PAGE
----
Things move quickly around here. At Internet speed. That means we have to be nimble, both in how we work and how we hire. We look for people who are great at lots of things, love big challenges and welcome big changes. We can’t have too many specialists in just one particular area. We’re looking for people who are good for Google—and not just for right now, but for the long term.

Source: http://www.google.com/about/careers/lifeatgoogle/hiringprocess/

In our discipline, new trends and discoveries are made each month (if not every week). For example, motion design has become a big part of the user experience in apps, so it helps if you know the basics of motion design in order to find the right people and communicate your needs.

Small companies

Startups and small companies don't always have the budget to hire a UX Designer, a Front End developer, a Visual Designer and more related specialists. They are looking for a superman who can do it all by him self.


Do you need to learn new things? Yes. It doesn't hurt. Things change quickly in this discipline. You don't have to be a specialist in Front End Development. But if you have basic knowledge, you will be more flexible.

  • 1
    Knowing about something and doing that thing are very different responsibilities. Generalizing is fine for knowledge development, but Google hires plenty of specialists too. Commented Dec 23, 2015 at 0:21
  • I agree that learning new things doesn't hurt. In fact I learn new things every day in work and by reading, getting tested and earn certifications. What is really important to me is that I learn the right new thing. Interesting argument in this post! Commented Dec 23, 2015 at 4:30
  • It's hard to predict what might be "the right new thing" in the future. It also depends on the project you're working on. Being a specialist is good, but knowing some more general stuff next to that is even better, right? You don't have to be a Front End specialist. Commented Dec 23, 2015 at 6:23

In my experience it is always best to ask as questions before you even apply for a UX job.

Things that worry me because they are not mentioned in a job spec are...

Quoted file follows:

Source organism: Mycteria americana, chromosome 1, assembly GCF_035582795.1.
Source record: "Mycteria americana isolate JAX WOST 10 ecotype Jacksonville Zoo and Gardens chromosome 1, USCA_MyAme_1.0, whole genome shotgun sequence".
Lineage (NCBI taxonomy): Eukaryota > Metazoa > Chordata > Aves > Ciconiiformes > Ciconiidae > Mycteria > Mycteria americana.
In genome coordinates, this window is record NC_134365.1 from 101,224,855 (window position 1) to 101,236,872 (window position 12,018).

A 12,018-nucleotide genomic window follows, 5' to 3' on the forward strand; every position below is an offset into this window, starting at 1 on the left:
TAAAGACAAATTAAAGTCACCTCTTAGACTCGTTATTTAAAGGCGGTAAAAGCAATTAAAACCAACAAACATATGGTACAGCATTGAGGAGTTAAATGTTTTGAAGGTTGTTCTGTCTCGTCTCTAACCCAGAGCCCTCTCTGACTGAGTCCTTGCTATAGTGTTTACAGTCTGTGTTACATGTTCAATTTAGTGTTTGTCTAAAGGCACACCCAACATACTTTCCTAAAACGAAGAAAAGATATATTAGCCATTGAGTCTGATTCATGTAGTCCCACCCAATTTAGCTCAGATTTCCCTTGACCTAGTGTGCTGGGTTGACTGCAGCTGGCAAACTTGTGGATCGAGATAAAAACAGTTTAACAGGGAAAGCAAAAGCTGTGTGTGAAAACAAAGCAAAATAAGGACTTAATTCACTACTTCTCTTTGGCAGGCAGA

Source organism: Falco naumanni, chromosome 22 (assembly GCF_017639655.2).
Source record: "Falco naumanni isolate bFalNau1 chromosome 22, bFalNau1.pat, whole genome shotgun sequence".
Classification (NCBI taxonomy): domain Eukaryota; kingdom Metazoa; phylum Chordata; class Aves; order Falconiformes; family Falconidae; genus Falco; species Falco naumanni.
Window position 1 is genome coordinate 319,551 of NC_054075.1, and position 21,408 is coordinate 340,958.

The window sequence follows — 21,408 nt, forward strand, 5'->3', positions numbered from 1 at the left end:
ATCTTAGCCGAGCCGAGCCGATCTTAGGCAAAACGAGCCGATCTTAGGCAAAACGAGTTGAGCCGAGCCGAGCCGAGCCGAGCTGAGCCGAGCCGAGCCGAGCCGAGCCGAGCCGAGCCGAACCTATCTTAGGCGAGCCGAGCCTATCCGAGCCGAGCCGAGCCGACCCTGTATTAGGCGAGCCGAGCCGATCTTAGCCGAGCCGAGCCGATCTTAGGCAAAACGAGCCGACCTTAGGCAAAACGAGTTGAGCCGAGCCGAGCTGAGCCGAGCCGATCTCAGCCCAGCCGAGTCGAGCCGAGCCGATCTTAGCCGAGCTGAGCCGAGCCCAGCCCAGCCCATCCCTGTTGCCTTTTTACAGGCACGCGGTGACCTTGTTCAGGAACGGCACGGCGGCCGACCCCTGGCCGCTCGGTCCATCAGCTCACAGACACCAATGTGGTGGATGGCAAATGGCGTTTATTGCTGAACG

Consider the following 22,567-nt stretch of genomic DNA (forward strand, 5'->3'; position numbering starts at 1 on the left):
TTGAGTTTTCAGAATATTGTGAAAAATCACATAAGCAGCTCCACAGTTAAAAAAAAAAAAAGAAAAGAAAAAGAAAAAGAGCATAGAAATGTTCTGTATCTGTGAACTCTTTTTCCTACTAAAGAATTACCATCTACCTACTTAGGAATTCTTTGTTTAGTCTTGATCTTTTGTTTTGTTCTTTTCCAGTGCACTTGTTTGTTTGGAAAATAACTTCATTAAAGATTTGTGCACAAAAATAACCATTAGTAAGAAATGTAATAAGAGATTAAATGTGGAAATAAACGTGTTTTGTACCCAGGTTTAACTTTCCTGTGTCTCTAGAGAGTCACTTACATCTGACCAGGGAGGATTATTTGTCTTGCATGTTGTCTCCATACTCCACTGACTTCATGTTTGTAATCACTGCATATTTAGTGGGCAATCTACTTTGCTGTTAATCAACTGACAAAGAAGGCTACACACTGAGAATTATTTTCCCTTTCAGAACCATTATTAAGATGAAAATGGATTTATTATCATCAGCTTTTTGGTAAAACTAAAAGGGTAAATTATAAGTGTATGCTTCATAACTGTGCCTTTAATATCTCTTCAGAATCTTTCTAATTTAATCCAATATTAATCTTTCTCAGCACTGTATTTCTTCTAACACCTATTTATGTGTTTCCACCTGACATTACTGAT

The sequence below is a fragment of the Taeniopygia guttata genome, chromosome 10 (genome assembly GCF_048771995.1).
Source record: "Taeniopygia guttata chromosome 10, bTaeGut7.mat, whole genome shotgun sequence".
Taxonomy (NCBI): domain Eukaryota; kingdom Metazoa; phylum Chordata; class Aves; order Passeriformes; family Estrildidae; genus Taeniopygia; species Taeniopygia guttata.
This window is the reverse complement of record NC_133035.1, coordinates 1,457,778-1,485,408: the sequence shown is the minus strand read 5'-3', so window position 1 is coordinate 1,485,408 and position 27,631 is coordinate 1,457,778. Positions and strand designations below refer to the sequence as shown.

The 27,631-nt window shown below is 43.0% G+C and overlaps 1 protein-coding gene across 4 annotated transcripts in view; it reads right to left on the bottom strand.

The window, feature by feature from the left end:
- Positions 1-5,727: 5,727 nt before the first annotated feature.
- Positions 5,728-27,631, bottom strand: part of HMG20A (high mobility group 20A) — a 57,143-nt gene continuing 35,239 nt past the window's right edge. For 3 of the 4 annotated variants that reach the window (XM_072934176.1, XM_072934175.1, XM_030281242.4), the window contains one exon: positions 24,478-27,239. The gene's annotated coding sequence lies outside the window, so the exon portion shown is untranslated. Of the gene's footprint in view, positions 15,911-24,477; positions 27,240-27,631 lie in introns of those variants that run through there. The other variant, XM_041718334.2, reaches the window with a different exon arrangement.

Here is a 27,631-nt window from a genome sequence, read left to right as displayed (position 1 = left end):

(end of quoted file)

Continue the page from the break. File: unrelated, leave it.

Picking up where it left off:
• Whiteboard/workshop problem definition - What problems are we trying to solve?
  • Persona creation/definition - Who are the users and what are their pains, tasks and goals?
  • User and customer journey mapping - What is the journey the customer is making?
  • User testing and iteration - How do we know the design will work unless we test it with users?

Some of the more general questions I ask are...

  • What level of UX maturity are they at? (Google UX Maturity Levels)
  • How do they currently see UX within the company?
  • How many UX designers do they have already?
  • Where does this role sit within the company and team?

These questions will uncover "what you are dealing with" so you can make an informed decision about going further or not.

I am always suspect of a job title that says UX/UI as it shows it is either a misunderstanding of UX or a way to combine two roles into one.

If only people stopped using UX as the latest buzzword and actually understand what it entails. This includes hiring manager and recruiters.


I'd usually have 2nd thoughts about these kind of Job postings. Basically they want to get more done with less by merging job roles, while at the same time they would expect you to be good at everything.

However, at the same time. I'd find Jobs with broad generalist scopes work good particularly at early stage start up environments. Why? because the designer would get to learn as much about the product while building the mvp and as the startup grows the designer is able to scale his team with more specialized people to improve the product once the core features are nailed down.